MINDING MY BUSINESS
Minding my business is fun: everybody wants to do it. Everybody knows better than I, and better than my gut feeling, what is best for me and what I should do.
I enjoy my company. I am happy being alone. I am not lonely. Yet I have had some women tell me, “You’re not happy. Spending all your time alone is not good for you. If you were with me, then I would give you space to be alone.”
“But I don’t want to be in a relationship,” I say. “I already have my space without having to worry about someone giving it to me. I am happy being on my own.”
“No you’re not. It’s not good for you to be alone.”
In other words, “How you feel does not count because only I know what is good for you.”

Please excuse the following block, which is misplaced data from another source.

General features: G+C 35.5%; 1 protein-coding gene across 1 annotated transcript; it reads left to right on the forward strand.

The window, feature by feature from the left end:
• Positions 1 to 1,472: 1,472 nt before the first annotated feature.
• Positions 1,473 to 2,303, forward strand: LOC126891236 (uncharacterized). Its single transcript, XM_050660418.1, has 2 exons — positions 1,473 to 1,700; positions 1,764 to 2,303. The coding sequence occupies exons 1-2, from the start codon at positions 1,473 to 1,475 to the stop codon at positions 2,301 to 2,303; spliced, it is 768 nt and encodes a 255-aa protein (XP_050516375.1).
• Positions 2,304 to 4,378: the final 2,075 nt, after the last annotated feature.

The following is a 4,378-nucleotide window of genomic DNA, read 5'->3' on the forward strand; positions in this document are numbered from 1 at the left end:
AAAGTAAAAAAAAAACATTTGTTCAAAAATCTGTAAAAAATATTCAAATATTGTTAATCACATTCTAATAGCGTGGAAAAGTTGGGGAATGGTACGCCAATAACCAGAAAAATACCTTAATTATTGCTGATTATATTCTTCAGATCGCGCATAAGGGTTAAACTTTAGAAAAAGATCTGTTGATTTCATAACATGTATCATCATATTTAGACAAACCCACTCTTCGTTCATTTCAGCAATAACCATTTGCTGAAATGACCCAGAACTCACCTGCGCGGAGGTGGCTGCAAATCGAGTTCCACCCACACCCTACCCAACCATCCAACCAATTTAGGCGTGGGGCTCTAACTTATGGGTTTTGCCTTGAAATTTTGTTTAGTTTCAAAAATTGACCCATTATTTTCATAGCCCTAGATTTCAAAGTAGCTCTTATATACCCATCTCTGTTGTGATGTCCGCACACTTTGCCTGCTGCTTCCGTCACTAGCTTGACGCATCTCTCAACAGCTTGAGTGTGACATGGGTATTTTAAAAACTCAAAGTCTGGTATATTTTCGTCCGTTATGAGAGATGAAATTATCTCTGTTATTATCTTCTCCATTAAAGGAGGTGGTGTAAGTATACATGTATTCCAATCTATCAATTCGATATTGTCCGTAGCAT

The same attitude comes from family and friends. They do not approve of the actions resulting from my gut feelings. (My life in the arts.) My actions violate their dictum: Trust not yourself. Always look outward to outside authority for guidance. They want to mind my business to stop me from threatening their beliefs. They go out of their way to ask me what I am doing, and then give me all kinds of unsolicited advice.
I no longer tell them anything when they ask. They get angry. They say, “But we’re only trying to help you.” They do not see their help as overbearing-boundary-busting. Now when they ask me, “What are you doing?”
“Minding my business,” I say. “How about you?”